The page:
The suggestion for the treatment of seed corn is certainly deserving of trial; but know difficulty of hindering the premature germination of potato sets in the ordinary method of storing them seems to point to them as the peculiarly appropriate subjects of such an experiment.

Potato drills should not be less than 30 inches wide, nor the sets less than 10 or 12 inches apart in the rows. The usual practice is to take the sets to the field in sacks, which are set down at convenient distances for replenishing the baskets or aprons of the planters. When a large breadth is to be planted, a better way is to have the sets in carts, one of which is moved slowly along in front of the planters. A person is seated in the cart, who has by him several spare baskets which he keeps ready filled, and which are handed to the planters in exchange for empty ones as often as required. This greatly economises the time of the planters, and admits of a greater amount of work being accomplished by them in a day. Single-bout drills are quite sufficient so far as the success of the crop is concerned. So soon as the young potato plants are fairly above ground, the drill-grubber should be set to work and followed up without delay by hand-hoeing. Mr Wallace, North Berwick Mains, a most successful cultivator of potatoes, has for many years taken off all the shoots, save one, from the potato sets as they appear above ground, and the prunings are used in filling up blanks; the result has been that the produce of the solitary stem is both larger and of more equal size and quality than when the shoots are all left. A turn of the horse-hoe, and another hand-hoeing after a short interval are usually required, after which the common practice is to earth up the rows by the double mould-board ploughs. There is reason to believe that this latter practice usually does harm rather than good. It no doubt prevents the uppermost tubers from getting greened by exposure to the light, but it is believed that the injury inflicted on the roots which spread into the intervals betwixt the rows far more than counterbalances any benefits that result, or have been supposed to result, from this earthing up. After the plants are a foot high, a slight stirring of the surface to keep down weeds is all the culture that is admissible consistently with the well-doing of the crop.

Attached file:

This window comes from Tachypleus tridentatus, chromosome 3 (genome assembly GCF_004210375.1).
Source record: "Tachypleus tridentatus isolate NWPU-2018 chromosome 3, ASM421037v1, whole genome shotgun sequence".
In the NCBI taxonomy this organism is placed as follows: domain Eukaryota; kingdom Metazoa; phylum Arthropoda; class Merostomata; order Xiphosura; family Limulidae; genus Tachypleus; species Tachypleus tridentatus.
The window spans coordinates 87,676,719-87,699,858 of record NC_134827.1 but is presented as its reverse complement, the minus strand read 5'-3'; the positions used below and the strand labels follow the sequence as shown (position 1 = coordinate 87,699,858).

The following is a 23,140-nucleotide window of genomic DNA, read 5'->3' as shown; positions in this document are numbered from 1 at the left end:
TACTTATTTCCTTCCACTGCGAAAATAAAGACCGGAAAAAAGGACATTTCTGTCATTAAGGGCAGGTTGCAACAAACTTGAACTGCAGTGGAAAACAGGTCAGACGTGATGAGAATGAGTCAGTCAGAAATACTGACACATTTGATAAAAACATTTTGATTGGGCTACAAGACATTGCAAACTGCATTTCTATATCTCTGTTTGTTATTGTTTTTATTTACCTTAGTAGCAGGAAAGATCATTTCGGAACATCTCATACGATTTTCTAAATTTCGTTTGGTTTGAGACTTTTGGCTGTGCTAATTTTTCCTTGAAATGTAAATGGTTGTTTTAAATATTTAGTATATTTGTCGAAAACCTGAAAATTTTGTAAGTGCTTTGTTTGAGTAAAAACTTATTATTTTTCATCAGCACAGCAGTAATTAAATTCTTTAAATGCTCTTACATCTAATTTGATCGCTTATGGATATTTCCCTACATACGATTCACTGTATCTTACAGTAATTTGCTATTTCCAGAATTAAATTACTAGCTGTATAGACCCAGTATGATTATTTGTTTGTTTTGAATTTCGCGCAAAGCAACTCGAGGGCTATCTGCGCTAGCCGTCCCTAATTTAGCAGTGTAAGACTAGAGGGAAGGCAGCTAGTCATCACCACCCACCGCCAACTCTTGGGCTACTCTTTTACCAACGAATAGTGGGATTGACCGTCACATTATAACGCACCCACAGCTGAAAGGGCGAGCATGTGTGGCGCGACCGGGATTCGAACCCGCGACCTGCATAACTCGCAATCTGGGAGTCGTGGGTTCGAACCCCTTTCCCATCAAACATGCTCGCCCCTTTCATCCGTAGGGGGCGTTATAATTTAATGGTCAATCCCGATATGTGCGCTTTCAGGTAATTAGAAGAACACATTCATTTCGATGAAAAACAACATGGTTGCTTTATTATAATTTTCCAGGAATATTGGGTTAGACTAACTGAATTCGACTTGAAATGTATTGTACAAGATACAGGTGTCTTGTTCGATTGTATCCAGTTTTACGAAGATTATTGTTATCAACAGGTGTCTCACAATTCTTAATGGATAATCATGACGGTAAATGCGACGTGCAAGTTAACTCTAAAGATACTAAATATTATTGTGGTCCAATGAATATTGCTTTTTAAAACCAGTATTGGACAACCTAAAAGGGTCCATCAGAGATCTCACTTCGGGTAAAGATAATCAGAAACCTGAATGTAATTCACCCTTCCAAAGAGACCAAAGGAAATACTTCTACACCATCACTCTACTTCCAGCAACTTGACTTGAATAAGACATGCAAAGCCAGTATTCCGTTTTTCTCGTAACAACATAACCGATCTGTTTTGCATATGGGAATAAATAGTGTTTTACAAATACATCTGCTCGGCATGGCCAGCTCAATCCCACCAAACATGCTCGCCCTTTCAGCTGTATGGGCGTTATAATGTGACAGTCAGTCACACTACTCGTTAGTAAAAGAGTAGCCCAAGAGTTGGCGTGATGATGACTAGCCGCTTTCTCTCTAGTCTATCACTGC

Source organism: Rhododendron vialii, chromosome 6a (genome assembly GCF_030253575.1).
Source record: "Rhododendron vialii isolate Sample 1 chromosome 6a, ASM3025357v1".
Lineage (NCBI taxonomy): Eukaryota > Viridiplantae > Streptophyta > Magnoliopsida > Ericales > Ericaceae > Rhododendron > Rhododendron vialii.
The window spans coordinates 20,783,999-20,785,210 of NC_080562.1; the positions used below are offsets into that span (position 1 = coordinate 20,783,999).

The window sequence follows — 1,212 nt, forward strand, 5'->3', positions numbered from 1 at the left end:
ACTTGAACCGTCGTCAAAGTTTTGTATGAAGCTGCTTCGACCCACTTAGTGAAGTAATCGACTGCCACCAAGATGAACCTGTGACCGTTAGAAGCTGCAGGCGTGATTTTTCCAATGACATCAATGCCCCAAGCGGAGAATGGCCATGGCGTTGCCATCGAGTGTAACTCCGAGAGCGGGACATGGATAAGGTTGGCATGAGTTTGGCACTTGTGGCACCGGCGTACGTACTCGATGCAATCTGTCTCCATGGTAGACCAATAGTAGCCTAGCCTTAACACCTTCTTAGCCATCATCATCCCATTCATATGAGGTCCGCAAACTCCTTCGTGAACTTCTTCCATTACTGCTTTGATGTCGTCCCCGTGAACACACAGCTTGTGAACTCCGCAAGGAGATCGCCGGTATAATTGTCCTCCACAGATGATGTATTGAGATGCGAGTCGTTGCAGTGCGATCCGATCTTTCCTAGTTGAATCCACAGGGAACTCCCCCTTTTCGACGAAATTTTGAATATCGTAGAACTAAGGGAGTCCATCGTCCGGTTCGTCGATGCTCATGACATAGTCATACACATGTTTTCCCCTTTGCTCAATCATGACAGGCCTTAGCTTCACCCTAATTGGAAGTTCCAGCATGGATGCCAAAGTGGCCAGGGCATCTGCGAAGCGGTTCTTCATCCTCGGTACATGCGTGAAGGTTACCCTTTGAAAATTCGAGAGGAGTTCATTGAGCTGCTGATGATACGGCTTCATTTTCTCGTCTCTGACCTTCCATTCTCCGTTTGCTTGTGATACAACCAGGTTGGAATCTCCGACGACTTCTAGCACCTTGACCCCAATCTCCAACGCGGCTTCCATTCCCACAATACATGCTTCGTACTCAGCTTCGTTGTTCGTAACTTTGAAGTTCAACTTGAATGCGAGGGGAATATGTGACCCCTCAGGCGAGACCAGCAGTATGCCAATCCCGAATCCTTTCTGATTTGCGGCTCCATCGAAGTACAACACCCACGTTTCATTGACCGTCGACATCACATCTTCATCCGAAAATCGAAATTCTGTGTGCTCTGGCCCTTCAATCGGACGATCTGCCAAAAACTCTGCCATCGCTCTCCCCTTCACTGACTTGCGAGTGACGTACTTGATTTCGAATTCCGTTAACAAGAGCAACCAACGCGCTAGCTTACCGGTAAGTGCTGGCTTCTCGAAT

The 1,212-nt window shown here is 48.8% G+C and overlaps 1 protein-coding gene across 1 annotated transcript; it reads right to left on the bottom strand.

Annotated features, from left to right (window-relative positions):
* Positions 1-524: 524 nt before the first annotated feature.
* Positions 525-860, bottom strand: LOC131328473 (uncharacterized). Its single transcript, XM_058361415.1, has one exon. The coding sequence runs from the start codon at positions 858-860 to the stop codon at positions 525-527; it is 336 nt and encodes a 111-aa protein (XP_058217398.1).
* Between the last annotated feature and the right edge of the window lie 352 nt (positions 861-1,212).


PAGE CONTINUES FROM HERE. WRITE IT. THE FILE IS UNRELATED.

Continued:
When the crop is matured, which is known by the decay of the tops and the firmness of the epidermis when the tubers are forcibly rubbed by the thumb, advantage is taken of every dry day in harvesting the crop. With small plots, the fork is certainly the most efficient implement for raising the tubers; but on the large scale, when expedition is of great consequence, they are always unearthed by the double mould-board plough. Alternate rows are split open in the first instance, and then the intervening ones, as the produce of the first is gathered. When a convenient breadth has thus been cleared, a turn of the harrows is given to uncover such tubers as have been hid from the gleaners at the first going over. This work is now very generally accomplished by means of a bulking-plough divested of its wings, and having attached to its sole a piece of iron terminating in radiating prongs. This being worked directly under the row of potato plants, unearths the tubers, and spreads them on the surface by one operation. The potatoes are gathered into baskets, from which they are emptied into carts and conveyed at once to some dry piece of ground, where they are piled up in long narrow heaps and immediately thatched with straw. The base of the heaps should not exceed a yard in width, and should be raised above the surface level rather than sunk below it, as is very usually done. As the dangers to be guarded against are heating and frost, measures must be taken with an eye to both. The crop being put together in as dry and clean a state as possible, a good covering of straw ia put on, and coated over two or three inches thick with earth, care being taken to leave a chimney every two yards along the ridge. By thus keeping the heaps dry and secure from frost, it is usually possible, even yet, to preserve potatoes in good condition till spring. Such diseased ones as have been picked out at the gathering of the crop can be used for feeding cattle or pigs. The fact that pigs fatten apparently as well on diseased potatoes when cooked by steaming or boiling, as on sound ones, is certainly a very important mitigation of this dreaded calamity. There are several varieties of the potato, such as "yams," "lumpers," "mangel-wurzel potato," which, although unfit for human food, are much relished by cattle, and which, from their abundant produce, healthiness, and great fattening quality, are well deserving of being more generally cultivated for the purpose of being used in combination with turnips and other substances in the fattening of cattle. The turnip crop of recent years has been nearly as much diseased as the potato crop, and as one remedy against " fingers-and-toes" in the former is to let longer intervals of time intervene before their recurrence in the same field, and as it has been ascertained that an acre each of beans, potatoes, and turnips will produce more beef than three acres of turnips alone, it is worthy the consideration of those concerned whether it would not be prudent to substitute a crop of these coarser potatoes for a portion of their turnip crop on fields or parts of fields that have borne diseased turnips in previous rotations. Eight tons per acre is a good crop of potatoes.